الرئيسية / English / World Water Week opens in Stockholm with a call for more nature-based solutions
unnamed

World Water Week opens in Stockholm with a call for more nature-based solutions

 Stockholm ‎

‎ Poor water management and stressed ecosystems cause poverty and violent conflicts. To avoid a ‎global water crisis, more nature-based solutions are urgently needed. These were key themes ‎during the inauguration of World Water Week 2018, which has brought world leaders, water ‎experts, development professionals and business representatives from all over the world together ‎in Stockholm, Sweden. ‎
There is a growing realization that humans are increasingly vulnerable to water shortages, extreme ‎weather and social unrest. Decades of unprecedented economic and population growth, rapid ‎urbanization and climate change have led to stressed ecosystems and high pressure on limited ‎water resources. In response to this, societies must find and implement solutions that work with, ‎rather than against, nature. ‎

World Water Week, the leading meeting-place for the global water community, is this year focused ‎on the link between water, ecosystems and human development. A record number of 3,700 ‎participants meet in Stockholm 26-31 August to discuss concrete solutions to the escalating water ‎challenges. ‎

‎“With the rapidly growing demand for water, it is becoming increasingly clear that water is ‎everybody’s issue. Scarcity of water has become the new normal in so many parts of the world,” ‎said Torgny Holmgren, Executive Director of SIWI, which organizes World Water Week.

In his welcome address on Monday, Mr. Holmgren called for a shift towards more green ‎infrastructure solutions, noting that they are inherently multi-functional: “City parks retain rain, ‎improve the microclimate, contribute to biodiversity – and look good doing so. Green solutions are, ‎in addition, also often much more resilient than grey. They tend to bend rather than break under ‎pressure. They can repair themselves and restore their functionality also after significant damage.” ‎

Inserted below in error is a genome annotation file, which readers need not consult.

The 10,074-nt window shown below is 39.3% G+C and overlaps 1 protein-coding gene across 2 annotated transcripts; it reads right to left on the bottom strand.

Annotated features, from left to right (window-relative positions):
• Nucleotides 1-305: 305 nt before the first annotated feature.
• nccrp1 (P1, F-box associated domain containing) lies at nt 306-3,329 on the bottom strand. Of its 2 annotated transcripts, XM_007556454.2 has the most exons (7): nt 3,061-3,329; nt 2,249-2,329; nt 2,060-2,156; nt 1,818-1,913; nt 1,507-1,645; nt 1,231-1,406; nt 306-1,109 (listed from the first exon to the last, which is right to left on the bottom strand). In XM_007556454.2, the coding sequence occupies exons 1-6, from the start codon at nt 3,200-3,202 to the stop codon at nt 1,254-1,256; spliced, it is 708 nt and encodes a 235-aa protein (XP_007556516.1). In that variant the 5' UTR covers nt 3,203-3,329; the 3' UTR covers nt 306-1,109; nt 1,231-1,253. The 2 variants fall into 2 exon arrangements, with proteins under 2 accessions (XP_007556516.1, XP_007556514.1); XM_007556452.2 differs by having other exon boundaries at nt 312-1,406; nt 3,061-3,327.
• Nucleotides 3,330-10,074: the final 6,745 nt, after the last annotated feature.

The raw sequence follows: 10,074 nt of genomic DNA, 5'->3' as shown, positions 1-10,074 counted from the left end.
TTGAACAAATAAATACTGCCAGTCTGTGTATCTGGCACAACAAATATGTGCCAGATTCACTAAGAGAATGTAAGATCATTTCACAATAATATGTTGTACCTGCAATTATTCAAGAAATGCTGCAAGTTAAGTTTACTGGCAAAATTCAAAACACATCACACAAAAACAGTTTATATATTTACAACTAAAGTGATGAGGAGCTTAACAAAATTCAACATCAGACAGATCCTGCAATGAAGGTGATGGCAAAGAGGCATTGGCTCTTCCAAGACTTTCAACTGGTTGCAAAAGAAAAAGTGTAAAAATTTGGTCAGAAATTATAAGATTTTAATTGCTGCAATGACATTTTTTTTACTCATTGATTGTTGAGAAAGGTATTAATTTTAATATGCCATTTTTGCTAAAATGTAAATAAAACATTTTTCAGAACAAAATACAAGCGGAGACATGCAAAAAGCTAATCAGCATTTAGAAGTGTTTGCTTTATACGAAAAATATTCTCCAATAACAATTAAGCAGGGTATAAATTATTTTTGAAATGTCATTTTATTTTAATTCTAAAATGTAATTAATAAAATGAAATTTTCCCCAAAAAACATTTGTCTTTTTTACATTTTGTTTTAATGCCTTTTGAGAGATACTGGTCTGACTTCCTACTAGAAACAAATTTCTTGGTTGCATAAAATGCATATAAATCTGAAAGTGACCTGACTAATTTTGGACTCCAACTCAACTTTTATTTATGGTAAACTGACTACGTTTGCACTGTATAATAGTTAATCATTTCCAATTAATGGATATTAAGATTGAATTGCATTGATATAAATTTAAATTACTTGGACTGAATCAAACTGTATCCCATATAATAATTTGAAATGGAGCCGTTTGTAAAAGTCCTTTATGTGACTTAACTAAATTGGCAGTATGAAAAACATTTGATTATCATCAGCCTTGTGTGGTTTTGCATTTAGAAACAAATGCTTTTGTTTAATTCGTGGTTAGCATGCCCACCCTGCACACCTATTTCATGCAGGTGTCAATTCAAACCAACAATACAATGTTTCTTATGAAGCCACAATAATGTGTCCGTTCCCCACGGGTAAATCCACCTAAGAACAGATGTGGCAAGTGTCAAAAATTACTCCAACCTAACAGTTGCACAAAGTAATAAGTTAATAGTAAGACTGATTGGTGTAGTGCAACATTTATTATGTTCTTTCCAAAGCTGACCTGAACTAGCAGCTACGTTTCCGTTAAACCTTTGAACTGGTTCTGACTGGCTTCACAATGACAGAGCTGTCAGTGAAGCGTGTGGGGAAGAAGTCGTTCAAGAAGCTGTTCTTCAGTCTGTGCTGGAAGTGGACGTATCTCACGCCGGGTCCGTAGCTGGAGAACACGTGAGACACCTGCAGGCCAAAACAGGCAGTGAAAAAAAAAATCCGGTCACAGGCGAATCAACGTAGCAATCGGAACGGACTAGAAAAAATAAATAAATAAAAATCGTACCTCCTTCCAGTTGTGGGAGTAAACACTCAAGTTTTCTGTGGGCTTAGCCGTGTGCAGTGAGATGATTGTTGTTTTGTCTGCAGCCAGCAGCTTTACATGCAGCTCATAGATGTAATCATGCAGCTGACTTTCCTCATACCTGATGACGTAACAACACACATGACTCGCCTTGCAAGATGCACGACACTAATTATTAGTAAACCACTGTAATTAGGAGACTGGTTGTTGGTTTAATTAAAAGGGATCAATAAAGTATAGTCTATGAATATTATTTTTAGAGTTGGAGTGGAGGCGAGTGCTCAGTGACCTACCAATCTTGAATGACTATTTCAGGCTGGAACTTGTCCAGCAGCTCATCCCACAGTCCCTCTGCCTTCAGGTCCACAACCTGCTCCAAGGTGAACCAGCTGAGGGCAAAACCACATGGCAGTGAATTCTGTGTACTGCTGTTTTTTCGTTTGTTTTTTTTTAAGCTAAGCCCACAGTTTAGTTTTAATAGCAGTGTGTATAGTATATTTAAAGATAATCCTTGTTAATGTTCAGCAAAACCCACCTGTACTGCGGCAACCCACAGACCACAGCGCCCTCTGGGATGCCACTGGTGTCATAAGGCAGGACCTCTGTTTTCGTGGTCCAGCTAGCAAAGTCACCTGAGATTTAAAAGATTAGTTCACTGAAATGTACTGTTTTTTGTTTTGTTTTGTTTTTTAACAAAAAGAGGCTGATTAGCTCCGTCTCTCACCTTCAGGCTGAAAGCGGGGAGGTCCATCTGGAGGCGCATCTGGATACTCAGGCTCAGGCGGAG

H.E. Amina J. Mohammed, Deputy Secretary-General of the United Nations, talked about the ‎strong link between environmental degradation, poverty and violent conflicts. This is not least ‎visible in her home country Nigeria, which in recent years has suffered from terrorism: “I believe ‎that the tragedy of Boko Haram is inextricably linked to poor water management and the solution ‎to the conflict in the region must include equitable ways of using water resources,” she said. ‎

As an example of the dramatic consequences of a collapsing ecosystem, Amina J Mohammed ‎referred to Lake Chad, which has shrunk by 90 per cent, saying that “it has impacted food insecurity ‎and is increasing the risk of water-borne diseases, but it is also causing poverty by taking away ‎farmers’ livelihoods, especially for women. And it has a gender dimension, contributing among ‎others to low levels of school-enrolment among our girls. Taken together, all these factors have ‎contributed increasingly to insecurity in our region, already affected by religious extremism.” ‎

unnamed